Oct 7, 2017

Light-activated nanoparticles can supercharge current antibiotics

Posted by in categories: nanotechnology, quantum physics

Light-activated nanoparticles, also known as quantum dots, can provide a crucial boost in effectiveness for antibiotic treatments used to combat drug-resistant superbugs such as E. coli and Salmonella, new University of Colorado Boulder research shows.

Multi-drug resistant pathogens, which evolve their defenses faster than new can be developed to treat them, cost the United States an estimated $20 billion in direct healthcare costs and an additional $35 billion in lost productivity in 2013.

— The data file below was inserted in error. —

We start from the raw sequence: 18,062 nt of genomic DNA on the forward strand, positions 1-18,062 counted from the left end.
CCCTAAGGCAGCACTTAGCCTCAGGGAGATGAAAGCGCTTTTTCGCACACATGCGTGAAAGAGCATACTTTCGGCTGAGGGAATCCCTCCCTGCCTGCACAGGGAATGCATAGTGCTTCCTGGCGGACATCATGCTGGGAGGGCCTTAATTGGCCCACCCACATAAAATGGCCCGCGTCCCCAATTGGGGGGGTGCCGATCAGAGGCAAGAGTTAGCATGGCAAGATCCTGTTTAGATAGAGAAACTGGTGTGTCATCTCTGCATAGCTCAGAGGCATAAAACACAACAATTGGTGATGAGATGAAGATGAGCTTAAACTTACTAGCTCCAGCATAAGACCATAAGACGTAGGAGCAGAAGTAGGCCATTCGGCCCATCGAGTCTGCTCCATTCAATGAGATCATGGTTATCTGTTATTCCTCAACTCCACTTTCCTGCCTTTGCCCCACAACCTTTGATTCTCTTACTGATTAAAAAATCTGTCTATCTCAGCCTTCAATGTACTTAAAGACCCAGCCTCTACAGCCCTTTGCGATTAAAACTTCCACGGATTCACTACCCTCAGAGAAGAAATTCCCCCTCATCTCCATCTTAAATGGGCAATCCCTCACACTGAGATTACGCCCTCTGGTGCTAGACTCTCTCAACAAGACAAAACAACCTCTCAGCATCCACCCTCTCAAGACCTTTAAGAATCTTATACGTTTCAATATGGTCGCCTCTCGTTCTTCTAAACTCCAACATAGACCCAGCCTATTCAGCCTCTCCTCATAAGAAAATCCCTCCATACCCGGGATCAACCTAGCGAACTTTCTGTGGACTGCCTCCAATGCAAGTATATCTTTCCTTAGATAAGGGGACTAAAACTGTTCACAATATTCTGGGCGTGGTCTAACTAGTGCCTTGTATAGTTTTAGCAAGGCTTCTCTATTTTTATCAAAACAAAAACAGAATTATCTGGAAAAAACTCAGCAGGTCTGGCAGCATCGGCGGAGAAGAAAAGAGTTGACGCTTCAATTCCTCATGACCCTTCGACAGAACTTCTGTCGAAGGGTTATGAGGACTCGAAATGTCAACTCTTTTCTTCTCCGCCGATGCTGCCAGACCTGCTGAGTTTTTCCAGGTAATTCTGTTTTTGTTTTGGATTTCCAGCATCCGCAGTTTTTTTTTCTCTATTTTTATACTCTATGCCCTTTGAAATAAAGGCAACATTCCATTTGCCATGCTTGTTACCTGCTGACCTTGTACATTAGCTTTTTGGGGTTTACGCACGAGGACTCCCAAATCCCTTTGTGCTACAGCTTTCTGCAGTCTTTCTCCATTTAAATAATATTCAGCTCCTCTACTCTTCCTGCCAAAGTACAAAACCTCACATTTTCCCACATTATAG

CU Boulder researchers, however, were able to re-potentiate existing for certain clinical isolate infections by introducing nano-engineered dots, which can be deployed selectively and activated or de-activated using specific wavelengths of light.

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